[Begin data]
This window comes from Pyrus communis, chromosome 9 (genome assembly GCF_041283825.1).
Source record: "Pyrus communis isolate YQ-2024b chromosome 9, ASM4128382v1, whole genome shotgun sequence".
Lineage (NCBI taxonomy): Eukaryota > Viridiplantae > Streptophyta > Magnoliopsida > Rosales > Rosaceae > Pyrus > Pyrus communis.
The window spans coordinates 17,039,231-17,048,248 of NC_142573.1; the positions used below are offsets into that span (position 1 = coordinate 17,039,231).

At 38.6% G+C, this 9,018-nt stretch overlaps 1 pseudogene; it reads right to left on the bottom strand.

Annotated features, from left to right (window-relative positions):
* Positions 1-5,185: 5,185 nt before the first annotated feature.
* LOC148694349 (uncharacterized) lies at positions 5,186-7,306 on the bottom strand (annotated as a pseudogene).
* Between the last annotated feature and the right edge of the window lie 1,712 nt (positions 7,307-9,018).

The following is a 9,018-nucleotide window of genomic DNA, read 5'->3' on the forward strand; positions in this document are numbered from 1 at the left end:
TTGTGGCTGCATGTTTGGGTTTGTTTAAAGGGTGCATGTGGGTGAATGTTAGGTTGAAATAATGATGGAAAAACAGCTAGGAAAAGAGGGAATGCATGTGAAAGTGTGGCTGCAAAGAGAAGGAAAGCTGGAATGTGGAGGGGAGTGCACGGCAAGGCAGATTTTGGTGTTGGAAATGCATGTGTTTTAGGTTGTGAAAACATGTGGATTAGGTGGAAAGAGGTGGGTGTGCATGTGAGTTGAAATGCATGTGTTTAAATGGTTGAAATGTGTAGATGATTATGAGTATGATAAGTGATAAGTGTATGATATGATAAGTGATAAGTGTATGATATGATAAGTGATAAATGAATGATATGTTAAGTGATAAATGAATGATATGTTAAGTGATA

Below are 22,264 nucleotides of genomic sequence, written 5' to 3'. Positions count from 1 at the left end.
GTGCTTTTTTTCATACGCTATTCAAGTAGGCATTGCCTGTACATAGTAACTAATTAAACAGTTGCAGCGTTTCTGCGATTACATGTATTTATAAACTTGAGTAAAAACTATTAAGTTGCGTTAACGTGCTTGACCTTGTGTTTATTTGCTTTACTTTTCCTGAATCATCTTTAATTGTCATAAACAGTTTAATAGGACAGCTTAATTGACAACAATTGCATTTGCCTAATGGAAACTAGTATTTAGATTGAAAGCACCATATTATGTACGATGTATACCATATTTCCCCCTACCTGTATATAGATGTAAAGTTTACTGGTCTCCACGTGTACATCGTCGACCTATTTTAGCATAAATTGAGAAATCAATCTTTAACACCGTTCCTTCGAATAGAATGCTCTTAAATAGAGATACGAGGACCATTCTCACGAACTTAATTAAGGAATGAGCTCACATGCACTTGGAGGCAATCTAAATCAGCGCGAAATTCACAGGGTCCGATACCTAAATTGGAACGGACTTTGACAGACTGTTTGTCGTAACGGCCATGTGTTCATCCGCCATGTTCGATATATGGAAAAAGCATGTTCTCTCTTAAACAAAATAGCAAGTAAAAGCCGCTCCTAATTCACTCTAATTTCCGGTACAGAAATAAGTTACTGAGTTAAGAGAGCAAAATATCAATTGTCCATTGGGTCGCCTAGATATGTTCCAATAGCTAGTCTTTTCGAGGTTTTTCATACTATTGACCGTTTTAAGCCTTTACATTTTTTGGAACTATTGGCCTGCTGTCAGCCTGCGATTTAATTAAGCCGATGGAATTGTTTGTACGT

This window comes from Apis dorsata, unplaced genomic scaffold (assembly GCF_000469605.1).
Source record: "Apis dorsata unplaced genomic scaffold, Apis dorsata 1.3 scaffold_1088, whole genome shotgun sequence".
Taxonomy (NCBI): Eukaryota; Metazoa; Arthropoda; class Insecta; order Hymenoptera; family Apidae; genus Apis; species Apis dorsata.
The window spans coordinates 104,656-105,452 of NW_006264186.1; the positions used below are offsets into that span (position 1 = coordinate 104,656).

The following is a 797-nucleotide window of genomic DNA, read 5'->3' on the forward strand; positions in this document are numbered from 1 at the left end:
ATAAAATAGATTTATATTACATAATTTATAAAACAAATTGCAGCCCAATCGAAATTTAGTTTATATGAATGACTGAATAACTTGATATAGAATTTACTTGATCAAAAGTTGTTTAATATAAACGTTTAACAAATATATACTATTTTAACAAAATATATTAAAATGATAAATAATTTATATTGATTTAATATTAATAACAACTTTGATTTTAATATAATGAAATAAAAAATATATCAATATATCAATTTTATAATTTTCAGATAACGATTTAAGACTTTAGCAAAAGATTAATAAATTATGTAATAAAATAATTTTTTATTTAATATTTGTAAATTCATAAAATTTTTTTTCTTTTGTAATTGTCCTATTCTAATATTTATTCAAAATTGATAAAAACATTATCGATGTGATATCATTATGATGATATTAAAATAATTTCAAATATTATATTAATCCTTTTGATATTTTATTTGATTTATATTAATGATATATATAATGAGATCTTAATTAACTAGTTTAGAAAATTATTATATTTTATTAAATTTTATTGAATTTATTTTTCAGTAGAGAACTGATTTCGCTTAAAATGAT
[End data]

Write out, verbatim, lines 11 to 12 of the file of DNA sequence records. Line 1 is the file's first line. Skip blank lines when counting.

TTGTGGCTGCATGTTTGGGTTTGTTTAAAGGGTGCATGTGGGTGAATGTTAGGTTGAAATAATGATGGAAAAACAGCTAGGAAAAGAGGGAATGCATGTGAAAGTGTGGCTGCAAAGAGAAGGAAAGCTGGAATGTGGAGGGGAGTGCACGGCAAGGCAGATTTTGGTGTTGGAAATGCATGTGTTTTAGGTTGTGAAAACATGTGGATTAGGTGGAAAGAGGTGGGTGTGCATGTGAGTTGAAATGCATGTGTTTAAATGGTTGAAATGTGTAGATGATTATGAGTATGATAAGTGATAAGTGTATGATATGATAAGTGATAAGTGTATGATATGATAAGTGATAAATGAATGATATGTTAAGTGATAAATGAATGATATGTTAAGTGATA

Below are 22,264 nucleotides of genomic sequence, written 5' to 3'. Positions count from 1 at the left end.